Researcher Juliane Kaminski and team at Duke University recently found seemingly conclusive data that the ‘puppy dog face’ is an evolutionary byproduct of human enforced selection.
Through a comparative physiological study of musculature in wolf and dog heads, it was shown that the levator anguli oculi medialis, “a muscle responsible for raising the inner eyebrow intensely”, was found to be, “uniformly present in dogs but not in wolves. Behavioral data, collected from dogs and wolves, show that dogs produce the eyebrow movement significantly more often and with higher intensity than wolves do, with highest-intensity movements produced exclusively by dogs.”
Comparing this physiological study of musculature with a behavioral study of artificial selection processes in dog shelters, a team at the University of Sydney, found that dogs with musculature better equipped to make the puppy face were selected as pets at much higher rates:
“Using the speed of selection from rehoming shelters as a proxy for artificial selection, we tested whether paedomorphic features give dogs a selective advantage in their current environment. Dogs who exhibited facial expressions that enhance their neonatal appearance were preferentially selected by humans.”
Humans, it is then claimed, exploited this muscle, conditioning it as a preferential evolutionary path – not surprising.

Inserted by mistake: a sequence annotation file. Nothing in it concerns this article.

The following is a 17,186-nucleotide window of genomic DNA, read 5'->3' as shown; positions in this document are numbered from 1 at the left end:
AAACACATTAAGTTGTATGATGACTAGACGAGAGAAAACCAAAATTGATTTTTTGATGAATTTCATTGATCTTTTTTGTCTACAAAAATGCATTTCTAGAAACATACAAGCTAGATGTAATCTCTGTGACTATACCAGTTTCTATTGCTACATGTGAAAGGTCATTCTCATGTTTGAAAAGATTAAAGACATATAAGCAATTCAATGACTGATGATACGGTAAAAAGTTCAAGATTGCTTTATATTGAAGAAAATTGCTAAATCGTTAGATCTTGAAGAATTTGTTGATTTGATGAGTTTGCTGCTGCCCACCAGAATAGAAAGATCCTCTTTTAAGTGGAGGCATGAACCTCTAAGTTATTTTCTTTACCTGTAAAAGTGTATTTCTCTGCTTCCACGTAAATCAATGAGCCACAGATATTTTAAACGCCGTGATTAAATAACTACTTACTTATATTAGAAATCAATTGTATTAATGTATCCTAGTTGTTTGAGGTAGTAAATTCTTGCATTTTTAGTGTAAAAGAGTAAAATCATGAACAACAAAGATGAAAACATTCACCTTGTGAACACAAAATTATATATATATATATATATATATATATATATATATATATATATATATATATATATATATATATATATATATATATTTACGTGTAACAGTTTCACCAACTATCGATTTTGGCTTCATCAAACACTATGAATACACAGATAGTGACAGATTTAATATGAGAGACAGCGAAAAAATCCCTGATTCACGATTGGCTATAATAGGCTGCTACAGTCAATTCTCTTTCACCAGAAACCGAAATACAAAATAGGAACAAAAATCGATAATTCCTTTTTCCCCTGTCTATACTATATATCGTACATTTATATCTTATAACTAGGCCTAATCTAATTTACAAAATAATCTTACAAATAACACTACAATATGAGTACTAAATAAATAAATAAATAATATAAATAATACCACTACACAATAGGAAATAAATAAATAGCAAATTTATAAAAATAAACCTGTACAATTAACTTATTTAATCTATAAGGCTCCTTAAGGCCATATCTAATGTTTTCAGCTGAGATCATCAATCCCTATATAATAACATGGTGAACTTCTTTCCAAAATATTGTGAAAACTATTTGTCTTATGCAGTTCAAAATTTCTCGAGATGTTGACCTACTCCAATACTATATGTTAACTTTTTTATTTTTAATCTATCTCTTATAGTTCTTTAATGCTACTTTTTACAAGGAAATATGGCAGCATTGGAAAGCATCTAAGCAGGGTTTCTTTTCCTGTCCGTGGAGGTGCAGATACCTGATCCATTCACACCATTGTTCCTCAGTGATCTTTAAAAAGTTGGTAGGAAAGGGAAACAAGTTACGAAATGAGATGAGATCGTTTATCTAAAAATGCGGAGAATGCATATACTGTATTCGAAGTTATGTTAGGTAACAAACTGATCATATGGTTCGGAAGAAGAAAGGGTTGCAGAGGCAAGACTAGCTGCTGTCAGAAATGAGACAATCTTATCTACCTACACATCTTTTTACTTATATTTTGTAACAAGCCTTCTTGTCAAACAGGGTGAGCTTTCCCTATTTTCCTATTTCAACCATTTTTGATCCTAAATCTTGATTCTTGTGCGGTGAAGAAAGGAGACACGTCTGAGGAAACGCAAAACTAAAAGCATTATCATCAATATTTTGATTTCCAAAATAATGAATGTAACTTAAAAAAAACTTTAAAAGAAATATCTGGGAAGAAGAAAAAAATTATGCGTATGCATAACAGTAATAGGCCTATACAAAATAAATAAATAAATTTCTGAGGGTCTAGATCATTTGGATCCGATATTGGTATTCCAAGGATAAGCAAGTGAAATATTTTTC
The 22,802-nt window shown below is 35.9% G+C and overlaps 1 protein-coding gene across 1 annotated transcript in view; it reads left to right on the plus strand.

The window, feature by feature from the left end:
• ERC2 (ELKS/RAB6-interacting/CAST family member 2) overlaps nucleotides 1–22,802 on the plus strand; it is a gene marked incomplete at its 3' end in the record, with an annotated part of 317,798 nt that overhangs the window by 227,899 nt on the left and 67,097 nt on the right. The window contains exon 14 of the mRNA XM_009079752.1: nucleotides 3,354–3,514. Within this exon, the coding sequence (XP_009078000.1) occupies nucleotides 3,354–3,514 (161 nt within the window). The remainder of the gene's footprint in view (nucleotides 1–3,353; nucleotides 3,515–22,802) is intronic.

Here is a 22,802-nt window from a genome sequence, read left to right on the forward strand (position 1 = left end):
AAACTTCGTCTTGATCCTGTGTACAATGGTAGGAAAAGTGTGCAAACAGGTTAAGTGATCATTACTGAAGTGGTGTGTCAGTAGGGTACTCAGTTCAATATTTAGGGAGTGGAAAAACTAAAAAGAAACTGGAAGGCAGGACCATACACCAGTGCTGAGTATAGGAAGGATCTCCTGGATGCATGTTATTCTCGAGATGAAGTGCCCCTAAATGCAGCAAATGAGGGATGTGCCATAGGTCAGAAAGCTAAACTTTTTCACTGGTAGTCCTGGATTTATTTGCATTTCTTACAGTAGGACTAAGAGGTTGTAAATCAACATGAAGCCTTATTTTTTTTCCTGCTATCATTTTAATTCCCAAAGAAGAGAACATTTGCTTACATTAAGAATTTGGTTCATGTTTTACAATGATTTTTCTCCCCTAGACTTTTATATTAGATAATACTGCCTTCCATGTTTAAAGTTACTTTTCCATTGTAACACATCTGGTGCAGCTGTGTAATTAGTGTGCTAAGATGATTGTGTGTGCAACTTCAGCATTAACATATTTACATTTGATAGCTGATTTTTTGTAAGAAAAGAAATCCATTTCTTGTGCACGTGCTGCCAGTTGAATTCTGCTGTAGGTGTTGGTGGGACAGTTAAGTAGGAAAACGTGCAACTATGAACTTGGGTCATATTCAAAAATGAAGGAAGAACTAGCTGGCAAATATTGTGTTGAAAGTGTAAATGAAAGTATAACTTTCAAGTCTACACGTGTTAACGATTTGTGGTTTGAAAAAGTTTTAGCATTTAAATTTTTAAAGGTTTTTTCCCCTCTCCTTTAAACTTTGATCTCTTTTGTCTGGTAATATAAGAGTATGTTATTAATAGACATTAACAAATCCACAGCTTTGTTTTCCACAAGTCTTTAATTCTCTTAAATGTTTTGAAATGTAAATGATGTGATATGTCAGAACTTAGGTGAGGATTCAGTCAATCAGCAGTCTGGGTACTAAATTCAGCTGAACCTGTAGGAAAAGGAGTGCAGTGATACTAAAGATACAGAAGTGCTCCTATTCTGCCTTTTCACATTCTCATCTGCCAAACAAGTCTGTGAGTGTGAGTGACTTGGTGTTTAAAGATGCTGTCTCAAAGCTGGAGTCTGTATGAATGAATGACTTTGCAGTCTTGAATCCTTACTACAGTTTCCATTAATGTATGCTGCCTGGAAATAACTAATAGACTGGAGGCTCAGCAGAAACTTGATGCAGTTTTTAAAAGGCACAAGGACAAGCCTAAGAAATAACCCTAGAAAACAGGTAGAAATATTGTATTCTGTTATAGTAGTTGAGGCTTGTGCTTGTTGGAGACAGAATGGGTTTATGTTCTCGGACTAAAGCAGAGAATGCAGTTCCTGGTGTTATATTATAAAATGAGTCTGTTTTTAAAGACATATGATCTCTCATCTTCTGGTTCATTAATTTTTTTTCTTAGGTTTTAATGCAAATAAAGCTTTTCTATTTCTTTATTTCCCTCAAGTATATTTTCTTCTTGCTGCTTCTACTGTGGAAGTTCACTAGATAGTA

Domesticity and Paedomorphism by Design
Using these two studies, researchers have made a number of educated guesses about the secret history of dog domestication. As argued by Waller and team:
"One hypothesis suggests that wolves underwent a process of self-domestication as tamer individuals took advantage of opportunities to scavenge from human settlements during the agricultural revolution. In support of this theory is recent evidence that domestic dogs exhibit genetic mutations to a starch-rich diet. During domestication, dogs have departed from wolves on various other behavioral and physical dimensions, one of the most striking being paedomorphism. In many ways dogs appear more like wolf puppies than wolf adults."
Waller’s hypothesis would then not only give us clues about the secret history of domestication but also could tell us something about the science of cuteness – what scientists are calling paedomorphism: the retaining of infant-like features in maturity.
Scientists have likened it to juvenile characteristics, which humans find attractive and unthreatening.
As Waller goes on to state about the case of dogs:
“Interestingly, this movement increases paedomorphism and resembles an expression that humans produce when sad, so its production in dogs may trigger a nurturing response in humans.”
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Human attraction to paedomorphic character traits is also evident in domestic cats.
As Karen McComb has found in a study on the ‘purr’ sound, these vocalizations are associated with the cries of a human infant and hence elicit empathy. The empathy delivered may have been a key to the cats entrance into our hearts and homes over the centuries. Like the dogs' sadness, the paedomorphic characters of the cat are what keeps them close – odd.
Here we have it, a scientific explanation for something as intimate and seemingly preferential as ‘cuteness’.
It leaves the question of who is in control? Perhaps we are on a different side of the leash than we imagine.